IMAGE: Vaclav Volrab — 123RF

The future of renewables

Enrique Dans
Oct 1, 2016 · 2 min read

The monsters that consume vast amounts of energy to source huge data centers continue to insist that a surprisingly large amount of their power comes from renewable sources, and are planning for a future in which all consumption will come from the wind or the sun. Google already buys more renewable energy than any other company in the world, detailing each of its contracts, and says that all its energy will soon come from renewable sources.

Last year, 93% of Apple’s energy came from renewables, including all of the energy consumed by its data centers. Facebook is now close to half, Salesforce buys more renewable energy than it consumes in its data centers, while Amazon, aside from building the world’s largest wind farm, has announced its commitment to sourcing 100% renewable sources. Construction of wind or solar farms by these companies is so important to them, that one might be forgiven for thinking that energy were a central part of their business.

Such is the scale of their search for renewable energy that traditional power companies they cannot access solar or wind farms recently created in the United States, because their entire output has already been bought up in future contracts by technology companies. All that is needed now is for a sufficient number of similarly minded tech companies to commit to renewables so as to make it profitable to build solar and wind farms wherever the terrain and weather permit, and even more so in countries that encourage their construction. In the case of Spain, the absence of solar panels makes no sense, while the restrictions on the use of renewables by government is irresponsible.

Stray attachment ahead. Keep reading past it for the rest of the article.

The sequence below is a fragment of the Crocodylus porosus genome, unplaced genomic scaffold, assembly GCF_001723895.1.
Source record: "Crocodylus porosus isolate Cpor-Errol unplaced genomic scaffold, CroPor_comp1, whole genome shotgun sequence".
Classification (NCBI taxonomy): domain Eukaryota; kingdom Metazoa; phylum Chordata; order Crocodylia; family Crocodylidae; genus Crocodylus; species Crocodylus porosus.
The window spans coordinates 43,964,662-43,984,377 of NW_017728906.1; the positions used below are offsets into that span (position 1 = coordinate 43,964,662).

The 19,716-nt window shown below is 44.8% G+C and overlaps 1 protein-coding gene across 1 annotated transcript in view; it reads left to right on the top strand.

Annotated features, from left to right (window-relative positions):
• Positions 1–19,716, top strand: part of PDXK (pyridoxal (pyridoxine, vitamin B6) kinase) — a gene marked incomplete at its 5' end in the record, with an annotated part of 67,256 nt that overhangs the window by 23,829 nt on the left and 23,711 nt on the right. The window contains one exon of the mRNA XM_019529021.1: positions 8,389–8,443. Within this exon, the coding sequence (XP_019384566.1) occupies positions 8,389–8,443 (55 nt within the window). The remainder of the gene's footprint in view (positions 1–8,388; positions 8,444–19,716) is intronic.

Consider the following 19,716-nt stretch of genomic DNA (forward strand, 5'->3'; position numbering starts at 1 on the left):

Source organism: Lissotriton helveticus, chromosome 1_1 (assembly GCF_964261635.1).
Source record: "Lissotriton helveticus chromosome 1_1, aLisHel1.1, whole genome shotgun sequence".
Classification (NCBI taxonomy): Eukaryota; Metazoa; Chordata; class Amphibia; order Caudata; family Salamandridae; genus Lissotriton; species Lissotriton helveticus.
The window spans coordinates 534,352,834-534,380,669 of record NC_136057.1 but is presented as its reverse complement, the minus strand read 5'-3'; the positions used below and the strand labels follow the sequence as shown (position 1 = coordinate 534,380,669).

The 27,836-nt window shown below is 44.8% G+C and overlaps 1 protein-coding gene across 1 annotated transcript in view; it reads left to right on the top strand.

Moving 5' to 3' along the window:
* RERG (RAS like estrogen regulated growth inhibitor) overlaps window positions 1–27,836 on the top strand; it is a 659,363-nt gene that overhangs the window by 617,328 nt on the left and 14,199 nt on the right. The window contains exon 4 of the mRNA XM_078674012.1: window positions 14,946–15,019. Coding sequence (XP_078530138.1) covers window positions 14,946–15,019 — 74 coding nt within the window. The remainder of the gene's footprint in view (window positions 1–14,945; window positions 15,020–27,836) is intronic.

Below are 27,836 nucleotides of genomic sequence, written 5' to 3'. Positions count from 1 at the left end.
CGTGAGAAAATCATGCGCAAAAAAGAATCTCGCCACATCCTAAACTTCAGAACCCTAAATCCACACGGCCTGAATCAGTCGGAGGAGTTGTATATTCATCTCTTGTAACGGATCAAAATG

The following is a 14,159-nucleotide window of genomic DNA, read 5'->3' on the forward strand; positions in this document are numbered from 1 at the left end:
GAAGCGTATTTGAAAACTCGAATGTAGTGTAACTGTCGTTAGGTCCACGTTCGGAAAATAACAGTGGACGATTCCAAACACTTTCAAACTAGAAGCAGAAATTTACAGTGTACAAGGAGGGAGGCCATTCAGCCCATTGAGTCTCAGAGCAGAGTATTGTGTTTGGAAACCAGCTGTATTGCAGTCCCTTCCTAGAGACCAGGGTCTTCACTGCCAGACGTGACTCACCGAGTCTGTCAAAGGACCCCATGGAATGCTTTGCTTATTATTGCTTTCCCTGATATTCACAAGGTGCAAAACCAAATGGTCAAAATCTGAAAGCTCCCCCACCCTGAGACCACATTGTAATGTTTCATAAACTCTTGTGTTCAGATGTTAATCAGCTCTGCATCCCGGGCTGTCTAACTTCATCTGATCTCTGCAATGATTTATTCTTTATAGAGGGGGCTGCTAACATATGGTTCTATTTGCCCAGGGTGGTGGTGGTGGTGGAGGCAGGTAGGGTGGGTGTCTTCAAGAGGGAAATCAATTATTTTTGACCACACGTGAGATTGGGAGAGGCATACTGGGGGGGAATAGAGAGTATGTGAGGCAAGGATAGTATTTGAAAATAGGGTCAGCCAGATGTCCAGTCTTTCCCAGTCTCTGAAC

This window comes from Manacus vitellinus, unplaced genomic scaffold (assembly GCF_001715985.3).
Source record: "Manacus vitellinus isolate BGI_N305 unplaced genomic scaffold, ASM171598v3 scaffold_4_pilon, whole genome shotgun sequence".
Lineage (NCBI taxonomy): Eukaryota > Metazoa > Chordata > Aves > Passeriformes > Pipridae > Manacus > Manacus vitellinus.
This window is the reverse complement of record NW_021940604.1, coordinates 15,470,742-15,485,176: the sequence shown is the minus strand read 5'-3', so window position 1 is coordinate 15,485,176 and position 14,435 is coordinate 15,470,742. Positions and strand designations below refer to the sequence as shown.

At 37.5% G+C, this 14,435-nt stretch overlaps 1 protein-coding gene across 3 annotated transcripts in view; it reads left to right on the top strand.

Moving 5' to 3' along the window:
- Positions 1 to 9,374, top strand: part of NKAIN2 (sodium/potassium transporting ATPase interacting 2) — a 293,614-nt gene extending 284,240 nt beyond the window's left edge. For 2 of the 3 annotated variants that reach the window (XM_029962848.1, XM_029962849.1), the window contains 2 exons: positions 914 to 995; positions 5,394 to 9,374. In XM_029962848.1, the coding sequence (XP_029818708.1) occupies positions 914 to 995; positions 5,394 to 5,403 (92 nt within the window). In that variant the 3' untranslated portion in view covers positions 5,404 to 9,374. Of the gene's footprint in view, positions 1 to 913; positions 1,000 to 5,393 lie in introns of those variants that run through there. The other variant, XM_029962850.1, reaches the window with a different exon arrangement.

What have these companies seen in renewable energy? Clearly this is not just about ticking the right corporate social responsibility boxes. No, they have understood the improvements in generation through renewables, and greater efficiency makes it possible to imagine a future in which clean energy makes up a large percentage of total generation. This is not wishful thinking: in the face of the arguments put forward by traditional power companies, there is now clear evidence that more efficient energy generation through renewables makes it realistic to plan for the future.

The question we need to ask is when will society begin to see the future in the same way as these companies? When will we stop trying to prevent progress by imposing absurd taxes and implementing openly corrupt measures to block the production of clean energy? How many more years of lies about the excessive cost of producing renewable energy when the evidence to the contrary is there in black and white in the financial results of more and more companies? For how much longer will we continue to look for cheaper short-term answers rather than taking a more logical and responsible approach?

(En español, aquí)

Enrique Dans

Enrique Dans

Written by

Professor of Innovation at IE Business School and blogger at

Enrique Dans

On the effects of technology innovation on people, companies and society (writing in Spanish at since 2003)

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